The PTAB also noted that the appraisers' "vastly different depreciation analyses" resulted in values that were $4 million apart. The PTAB again found that Salisbury's analysis regarding the underground portion was better supported, and it applied a depreciation rate of 92.7%, the highest such rate Salisbury found for a comparable property, but less than Salisbury's estimate of 94.5%, and determined that the net value of the underground portion was $517,496. The PTAB concluded that, because the aboveground portion of the building was new, no depreciation should be taken. Adding the previously determined value of $193,675 for the aboveground portion to the depreciated value of the underground portion resulted in a value of $711,171 for the main building. As to the other buildings, the PTAB agreed with the depreciated values provided by Johnson, with the exception of a training center that the PTAB concluded should have been functionally depreciated by an additional 15%. Therefore, adding together all the depreciated values, the PTAB found the value of the property to be $2,149,476.
The PTAB noted that neither appraiser had valued the property under an income approach, and it accorded little weight to Salisbury's sales comparison approach, as the sales that were provided were not comparable in size or zoning. Salisbury's sales analysis resulted in a value of $1,460,750. The PTAB found that the subject property had more features and new construction that were not accounted for in the sales analysis. However, the PTAB then found that the subject property had a value of $2 million as of January 1, 1999, and applied the three-year weighted average median level of assessments for Kendall County of 33.21%. The correct assessed valuation of the property was found to be $664,200, which was comprised of $61,438 for the land and $602,762 for the improvements.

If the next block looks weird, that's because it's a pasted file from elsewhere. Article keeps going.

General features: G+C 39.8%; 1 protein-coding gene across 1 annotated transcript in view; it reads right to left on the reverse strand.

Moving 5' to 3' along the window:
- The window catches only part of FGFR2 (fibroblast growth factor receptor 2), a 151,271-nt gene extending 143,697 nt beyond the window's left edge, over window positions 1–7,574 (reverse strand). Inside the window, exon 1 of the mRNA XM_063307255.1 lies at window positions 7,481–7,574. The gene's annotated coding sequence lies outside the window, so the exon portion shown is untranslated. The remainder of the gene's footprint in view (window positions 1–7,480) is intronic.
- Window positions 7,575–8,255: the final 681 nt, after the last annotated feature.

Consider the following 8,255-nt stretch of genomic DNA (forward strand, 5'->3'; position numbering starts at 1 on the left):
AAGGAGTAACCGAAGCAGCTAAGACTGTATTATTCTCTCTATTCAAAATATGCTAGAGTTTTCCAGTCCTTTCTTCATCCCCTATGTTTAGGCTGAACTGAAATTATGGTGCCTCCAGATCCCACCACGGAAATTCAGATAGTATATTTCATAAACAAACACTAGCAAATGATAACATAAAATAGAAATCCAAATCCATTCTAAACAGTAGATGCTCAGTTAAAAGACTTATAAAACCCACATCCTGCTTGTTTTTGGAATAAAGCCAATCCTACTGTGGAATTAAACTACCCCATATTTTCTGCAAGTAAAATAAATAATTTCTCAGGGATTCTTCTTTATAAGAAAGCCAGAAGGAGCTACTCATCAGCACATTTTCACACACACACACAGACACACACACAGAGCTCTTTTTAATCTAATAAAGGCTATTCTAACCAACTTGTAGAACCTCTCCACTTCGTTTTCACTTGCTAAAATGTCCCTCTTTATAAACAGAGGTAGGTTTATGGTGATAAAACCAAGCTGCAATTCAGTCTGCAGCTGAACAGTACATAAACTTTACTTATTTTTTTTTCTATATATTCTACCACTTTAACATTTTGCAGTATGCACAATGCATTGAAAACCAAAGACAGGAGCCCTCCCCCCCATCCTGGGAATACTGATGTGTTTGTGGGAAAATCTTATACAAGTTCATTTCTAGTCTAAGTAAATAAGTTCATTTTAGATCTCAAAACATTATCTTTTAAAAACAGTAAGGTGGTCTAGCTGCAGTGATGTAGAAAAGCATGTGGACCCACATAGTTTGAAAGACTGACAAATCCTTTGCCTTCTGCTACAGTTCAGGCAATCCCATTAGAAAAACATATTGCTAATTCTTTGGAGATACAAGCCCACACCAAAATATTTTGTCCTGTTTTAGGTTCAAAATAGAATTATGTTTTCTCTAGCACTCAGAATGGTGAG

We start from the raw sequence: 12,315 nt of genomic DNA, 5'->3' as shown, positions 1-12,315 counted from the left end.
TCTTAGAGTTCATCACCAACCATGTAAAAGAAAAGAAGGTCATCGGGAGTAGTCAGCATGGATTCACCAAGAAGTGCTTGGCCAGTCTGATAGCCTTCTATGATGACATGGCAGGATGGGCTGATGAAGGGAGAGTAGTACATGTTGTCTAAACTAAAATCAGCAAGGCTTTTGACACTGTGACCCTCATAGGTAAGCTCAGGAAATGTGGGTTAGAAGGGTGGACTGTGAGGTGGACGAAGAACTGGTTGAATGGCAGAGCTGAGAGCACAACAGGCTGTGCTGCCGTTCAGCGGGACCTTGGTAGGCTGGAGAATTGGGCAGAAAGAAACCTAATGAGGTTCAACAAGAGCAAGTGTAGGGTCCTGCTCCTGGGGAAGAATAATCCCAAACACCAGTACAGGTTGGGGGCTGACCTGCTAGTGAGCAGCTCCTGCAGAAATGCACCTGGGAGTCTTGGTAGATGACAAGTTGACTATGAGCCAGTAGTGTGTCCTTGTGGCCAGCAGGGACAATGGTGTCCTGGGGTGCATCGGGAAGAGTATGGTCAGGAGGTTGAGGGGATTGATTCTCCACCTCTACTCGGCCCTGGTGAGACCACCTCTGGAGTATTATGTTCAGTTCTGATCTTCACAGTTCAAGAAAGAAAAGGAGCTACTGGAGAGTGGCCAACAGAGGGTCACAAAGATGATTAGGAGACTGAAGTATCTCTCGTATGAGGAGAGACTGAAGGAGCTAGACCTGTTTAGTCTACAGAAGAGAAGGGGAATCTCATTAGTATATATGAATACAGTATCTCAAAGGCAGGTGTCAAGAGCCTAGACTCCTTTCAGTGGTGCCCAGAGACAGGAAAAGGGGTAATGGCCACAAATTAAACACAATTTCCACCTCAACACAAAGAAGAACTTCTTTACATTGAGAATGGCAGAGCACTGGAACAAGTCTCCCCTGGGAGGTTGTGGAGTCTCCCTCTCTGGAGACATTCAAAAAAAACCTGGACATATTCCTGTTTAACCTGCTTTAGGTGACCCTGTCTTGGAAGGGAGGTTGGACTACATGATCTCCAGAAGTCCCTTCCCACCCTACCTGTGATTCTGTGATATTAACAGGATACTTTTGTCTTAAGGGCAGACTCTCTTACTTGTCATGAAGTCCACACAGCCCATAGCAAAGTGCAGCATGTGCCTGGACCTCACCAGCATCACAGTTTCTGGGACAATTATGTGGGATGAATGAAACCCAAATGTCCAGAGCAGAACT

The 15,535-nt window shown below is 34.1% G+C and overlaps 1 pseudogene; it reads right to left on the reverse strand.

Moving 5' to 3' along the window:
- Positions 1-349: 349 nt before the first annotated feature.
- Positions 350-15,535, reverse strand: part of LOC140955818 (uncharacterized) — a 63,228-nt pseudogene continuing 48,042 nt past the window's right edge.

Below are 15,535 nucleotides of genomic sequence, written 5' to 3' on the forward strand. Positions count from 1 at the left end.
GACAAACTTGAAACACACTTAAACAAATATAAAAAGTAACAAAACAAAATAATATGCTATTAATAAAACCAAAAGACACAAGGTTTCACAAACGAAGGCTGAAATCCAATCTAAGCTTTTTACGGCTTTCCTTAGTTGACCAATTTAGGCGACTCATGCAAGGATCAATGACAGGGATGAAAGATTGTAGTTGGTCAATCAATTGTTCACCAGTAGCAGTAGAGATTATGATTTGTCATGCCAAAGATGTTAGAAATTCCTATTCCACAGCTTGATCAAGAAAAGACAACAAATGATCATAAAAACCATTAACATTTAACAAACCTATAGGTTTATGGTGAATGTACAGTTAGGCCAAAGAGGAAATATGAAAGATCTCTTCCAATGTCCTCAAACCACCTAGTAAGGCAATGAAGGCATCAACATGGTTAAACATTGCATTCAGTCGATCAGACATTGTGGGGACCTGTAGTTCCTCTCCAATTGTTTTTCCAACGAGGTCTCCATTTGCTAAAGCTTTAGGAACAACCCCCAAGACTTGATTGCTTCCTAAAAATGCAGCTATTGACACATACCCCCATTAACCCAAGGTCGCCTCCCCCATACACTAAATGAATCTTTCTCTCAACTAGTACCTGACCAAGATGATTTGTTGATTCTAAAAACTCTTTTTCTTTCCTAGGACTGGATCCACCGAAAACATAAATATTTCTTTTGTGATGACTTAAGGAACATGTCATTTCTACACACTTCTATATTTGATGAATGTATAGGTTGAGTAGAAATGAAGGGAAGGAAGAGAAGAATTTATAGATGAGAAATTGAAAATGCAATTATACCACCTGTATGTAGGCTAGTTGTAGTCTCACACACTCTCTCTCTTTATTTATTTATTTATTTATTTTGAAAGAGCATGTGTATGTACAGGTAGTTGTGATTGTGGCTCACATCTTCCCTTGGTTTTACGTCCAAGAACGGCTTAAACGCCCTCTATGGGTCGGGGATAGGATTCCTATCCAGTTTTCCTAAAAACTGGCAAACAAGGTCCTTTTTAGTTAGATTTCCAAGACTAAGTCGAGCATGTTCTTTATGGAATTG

The BOR argues that the PTAB's decision is against the manifest weight of the evidence because the PTAB used an improper method of evaluation. According to the BOR, the PTAB improperly relied on the sales comparison analysis contained in Salisbury's appraisal for use in determining the value of the property and the depreciation of the underground portion of the facility. The PTAB found that Salisbury's determination that the highest and best use of the property was as a warehouse was "incorrect." However, the PTAB then used one of the sale properties from Salisbury's analysis in its own analysis, even though that property had a highest and best use different from that of the subject property, was sold for a purpose incompatible with the subject property's current zoning, and its current zoning was not known.
There are three basic methods of property valuation: (1) the sales comparison approach; (2) the income approach; and (3) the cost approach. Residential Real Estate Co. v. Illinois Property Tax Appeal Board, 188 Ill. App. 3d 232, 242-43 (1989). None of the approaches is conclusive evidence of value, but each is a factor to be considered. Residential Real Estate Co., 188 Ill. App. 3d at 243. The PTAB explicitly stated that it accorded "reduced weight" to Salisbury's appraisal "where it conflicts with the subject's actual zoning," "little weight to the conclusions in Mr. Salisbury's sales comparison approach," and only "some weight" to the property in the sales analysis, "as there is little in the record that can be relied on without any rezoning research developed by the parties in this record." It is obvious that the BOR's characterization of the PTAB's consideration of this property as "reliance" is not accurate. The PTAB was not prohibited from considering the sales analysis property, and it exercised its discretion by granting the property limited weight. The BOR cites no case that prohibits the PTAB from giving such a comparison property any weight at all. We find no error here.
The BOR next argues that AT&T failed to meet its burden of going forward under the PTAB's rules; therefore, the PTAB should have confirmed the BOR's original assessment. We disagree.